2) are linked to so-called “traditional” values, as in the extreme case where the Nazis pushing of kinder-küche-kirche. In the U.S., we see a more moderate push to return to the “traditional values” of the 1950s. This includes people such as Attorney General John Ashcroft who see punitive solutions to all problems, minimize the need to protect civil liberties, and try to break down the division between Church and State.

3) provide an outlet for advancement to those workers who are left behind in slums and other areas, with inadequate jobs. As the famous late 19th century imperialist Cecil Rhodes noted, militarism can be a solution to the “social problem.”

D. (international competition) The competition among capitalist nation-states is encouraged by the competition among capitalists from various nations to attain or protect monopoly positions. Militarism of one country is then encouraged by that of another, as seen in arms races, the effort to grab territory for strategic reasons, etc. This often means that there’s no obvious economic reason for a militaristic adventure.

1) this was a major reason for the competitive militarism that encouraged the tensions that caused World War I.

2) it also encouraged World War II, for similar reasons, in addition to encouraging the “trade wars” (aggressive protectionism in foreign trade) that encouraged the Great Depression of the 1930s.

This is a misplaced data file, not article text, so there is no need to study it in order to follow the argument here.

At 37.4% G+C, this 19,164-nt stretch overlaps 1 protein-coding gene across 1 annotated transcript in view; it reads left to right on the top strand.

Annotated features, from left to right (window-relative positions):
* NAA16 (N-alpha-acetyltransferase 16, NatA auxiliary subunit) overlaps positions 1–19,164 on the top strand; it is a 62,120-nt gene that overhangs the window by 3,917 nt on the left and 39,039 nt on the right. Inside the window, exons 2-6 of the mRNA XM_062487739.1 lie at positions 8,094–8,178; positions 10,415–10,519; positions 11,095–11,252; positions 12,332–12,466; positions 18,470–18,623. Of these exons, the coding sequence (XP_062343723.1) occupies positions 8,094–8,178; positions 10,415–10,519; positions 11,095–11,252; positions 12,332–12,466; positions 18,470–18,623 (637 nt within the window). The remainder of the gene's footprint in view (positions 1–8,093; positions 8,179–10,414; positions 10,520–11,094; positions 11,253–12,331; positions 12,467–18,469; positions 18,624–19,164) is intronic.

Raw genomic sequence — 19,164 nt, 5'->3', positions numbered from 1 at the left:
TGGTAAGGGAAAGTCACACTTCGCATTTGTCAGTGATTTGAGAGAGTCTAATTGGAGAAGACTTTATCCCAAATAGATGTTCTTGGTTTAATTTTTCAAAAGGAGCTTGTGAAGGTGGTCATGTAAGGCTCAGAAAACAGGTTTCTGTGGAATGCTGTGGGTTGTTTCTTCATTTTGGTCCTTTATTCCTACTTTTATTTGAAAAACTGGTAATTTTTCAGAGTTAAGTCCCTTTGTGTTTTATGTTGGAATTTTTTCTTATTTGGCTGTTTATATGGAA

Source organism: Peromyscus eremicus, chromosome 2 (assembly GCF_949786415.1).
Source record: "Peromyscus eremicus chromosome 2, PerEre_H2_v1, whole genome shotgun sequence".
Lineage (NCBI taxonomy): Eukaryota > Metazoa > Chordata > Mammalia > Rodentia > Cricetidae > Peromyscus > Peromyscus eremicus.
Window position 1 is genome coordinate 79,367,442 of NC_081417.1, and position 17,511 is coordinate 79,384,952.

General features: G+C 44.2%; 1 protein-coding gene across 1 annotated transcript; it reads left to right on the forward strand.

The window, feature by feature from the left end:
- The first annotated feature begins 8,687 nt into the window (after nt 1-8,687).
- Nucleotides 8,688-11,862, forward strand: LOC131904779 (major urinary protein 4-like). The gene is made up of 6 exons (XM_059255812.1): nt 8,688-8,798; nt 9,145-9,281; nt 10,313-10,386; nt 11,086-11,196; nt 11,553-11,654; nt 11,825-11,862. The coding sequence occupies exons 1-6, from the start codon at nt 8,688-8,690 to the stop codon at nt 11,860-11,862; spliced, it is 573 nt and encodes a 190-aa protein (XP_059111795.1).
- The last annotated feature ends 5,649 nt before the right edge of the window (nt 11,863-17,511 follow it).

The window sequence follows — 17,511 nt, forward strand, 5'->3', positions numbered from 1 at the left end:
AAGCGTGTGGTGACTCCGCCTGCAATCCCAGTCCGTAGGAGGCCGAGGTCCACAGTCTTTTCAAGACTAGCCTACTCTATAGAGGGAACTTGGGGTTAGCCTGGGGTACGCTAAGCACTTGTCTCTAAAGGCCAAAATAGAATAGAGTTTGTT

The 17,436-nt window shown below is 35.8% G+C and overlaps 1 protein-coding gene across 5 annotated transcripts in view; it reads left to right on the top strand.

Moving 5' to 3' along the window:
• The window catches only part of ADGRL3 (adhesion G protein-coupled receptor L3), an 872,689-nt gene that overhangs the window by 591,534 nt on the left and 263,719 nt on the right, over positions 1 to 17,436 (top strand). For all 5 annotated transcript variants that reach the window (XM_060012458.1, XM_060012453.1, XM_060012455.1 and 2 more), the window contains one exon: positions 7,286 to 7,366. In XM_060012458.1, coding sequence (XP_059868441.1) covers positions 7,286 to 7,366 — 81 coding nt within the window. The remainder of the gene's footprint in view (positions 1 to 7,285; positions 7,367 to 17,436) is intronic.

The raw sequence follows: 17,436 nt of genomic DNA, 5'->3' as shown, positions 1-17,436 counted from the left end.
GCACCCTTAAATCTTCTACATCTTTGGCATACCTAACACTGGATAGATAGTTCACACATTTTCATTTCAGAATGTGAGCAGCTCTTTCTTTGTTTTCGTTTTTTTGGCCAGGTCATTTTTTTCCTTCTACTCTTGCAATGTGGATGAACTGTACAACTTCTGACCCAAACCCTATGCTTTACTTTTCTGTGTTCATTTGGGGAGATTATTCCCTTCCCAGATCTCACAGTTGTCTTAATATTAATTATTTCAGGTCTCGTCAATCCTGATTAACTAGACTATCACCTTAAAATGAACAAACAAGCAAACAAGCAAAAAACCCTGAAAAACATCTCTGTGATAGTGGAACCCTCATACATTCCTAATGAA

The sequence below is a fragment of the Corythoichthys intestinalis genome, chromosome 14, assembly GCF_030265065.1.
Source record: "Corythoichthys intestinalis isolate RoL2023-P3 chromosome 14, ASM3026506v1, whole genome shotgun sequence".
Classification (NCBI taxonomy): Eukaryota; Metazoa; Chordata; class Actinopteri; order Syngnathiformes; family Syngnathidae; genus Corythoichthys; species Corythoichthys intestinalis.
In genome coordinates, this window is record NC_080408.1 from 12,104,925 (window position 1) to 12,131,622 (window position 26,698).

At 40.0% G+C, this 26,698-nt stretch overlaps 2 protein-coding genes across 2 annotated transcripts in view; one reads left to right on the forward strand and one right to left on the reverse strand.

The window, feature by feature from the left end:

3) competition with the U.S.S.R., a non-capitalist but still militarist country, had a similar effect from 1945 until 1989 or so.

E. (hegemonism) These days, the militarism of the U.S. government does not seem to be responding to competition of these sorts.

1) Iraq was never a threat to the U.S., while containment could have worked. (In fact, it must have, since Iraq never used its non-conventional (biological and chemical) weapons. It either destroyed them completely or hid them away so much that they were useless militarily.)

2)  Most “third world” countries aren’t competitors for the capitalists of the U.S. and other dominant capitalist countries. Instead, they represent possible places for profitable investment. Many businesses want to invest in cheap labor-based enterprises, real estate, banking, natural resources, and the like.

3) Europe and Japan are hardly military or economic threats to the U.S. these days.

4) We see a “uni-polar” world, with a single super-power.

F. If the nation-vs.-nation story isn’t working, something else is going on.

1) Obviously, there are private benefits to powerful companies and individuals and coalitions, as noted above. Dominating recalcitrant countries in what used to be called “the third world” can guarantee profits and monopoly.

(a) For example, the U.S.-backed International Monetary Fund has pushed and shoved South Korea to open its markets to U.S. investment, even though (or even because) it stimulated a financial crisis (in 1997) that allowed U.S. businesses to buy up key elements of the Korean economy at rock-bottom “fire sale” prices.

2) A key problem is that the growing world economy – often called globalization – needs a world government, to maintain order, avoiding conflicts between nations and preventing non-governmental violence (sometimes called “terrorism”).

3) The powerful companies, individuals, and coalitions in the U.S. don’t see the United Nations and similar multilateral institutions as adequate. It isn’t seen as serving their interest.